One of the notable aspects of the Consumer Duty is a requirement for firms to deliver good outcomes for the retail consumers of its products1. This shift toward outcome orientation signifies a regulatory stance less fixated on procedural adherence and more attuned to the tangible results experienced by consumers. While this shift presents an inherent challenge, it also unveils a realm of opportunities for firms to recalibrate their strategies, placing consumer welfare at the forefront of their endeavors, which ultimately could improve the operational effectiveness of controls and result in cost savings.

We believe that firms embracing the perspective of customer outcomes when evaluating or designing their financial crime prevention controls will be better positioned to respond to any FCA scrutiny, presently and in the future, and reduce the cost of compliance to an extent. Here, we highlight some areas where firms are already integrating customer outcomes into their financial crime framework development.

Know Your Customer (KYC)/Customer Onboarding

The Consumer Duty asks firms to consider the end-to-end journey of customer experiences and identify where that journey could be made better (and quicker), for instance, by removing any negative experiences (known as negative frictions) that could affect individual customers. By its nature, the KYC process is an early step in the customer’s journey and is, therefore, an area on which some firms have focused.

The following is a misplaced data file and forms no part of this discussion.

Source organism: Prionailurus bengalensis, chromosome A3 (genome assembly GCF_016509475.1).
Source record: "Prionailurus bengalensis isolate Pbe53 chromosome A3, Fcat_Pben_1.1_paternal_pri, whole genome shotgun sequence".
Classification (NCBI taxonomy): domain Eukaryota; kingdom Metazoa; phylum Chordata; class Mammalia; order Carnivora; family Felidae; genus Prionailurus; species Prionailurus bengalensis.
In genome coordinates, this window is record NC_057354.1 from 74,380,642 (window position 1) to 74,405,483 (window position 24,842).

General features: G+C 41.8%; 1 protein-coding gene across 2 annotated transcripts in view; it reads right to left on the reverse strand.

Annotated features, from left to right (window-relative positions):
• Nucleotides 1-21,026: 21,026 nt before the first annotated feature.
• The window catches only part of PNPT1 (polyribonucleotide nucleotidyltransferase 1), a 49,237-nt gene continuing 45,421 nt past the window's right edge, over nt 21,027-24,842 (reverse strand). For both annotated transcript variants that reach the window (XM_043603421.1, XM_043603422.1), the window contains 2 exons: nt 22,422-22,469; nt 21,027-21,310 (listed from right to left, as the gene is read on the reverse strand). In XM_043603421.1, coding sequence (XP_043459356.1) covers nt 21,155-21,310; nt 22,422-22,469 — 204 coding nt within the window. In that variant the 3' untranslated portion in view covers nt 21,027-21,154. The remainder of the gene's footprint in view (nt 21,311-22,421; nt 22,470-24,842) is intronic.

One example of a positive step in relation to KYC involves a firm looking at customers' experience when requesting identification documentation as part of the KYC process. For instance, seeking to understand why customers frequently return the wrong type/incomplete documentation or are not able to respond at all will help the firm to better understand how it can improve customer outcomes and reduce time spent on “back and forth” while ensuring compliance obligations are fulfilled and customers are protected. 

The same firm has reviewed customer feedback and complaints and identified several areas for improvement in communicating its expectations to its customers. This improvement included its dedicated customer support phoneline, where better clarity should be provided to customers. This clarity, in turn, can reduce declined customer applications and the time resources spent on individual onboarding cases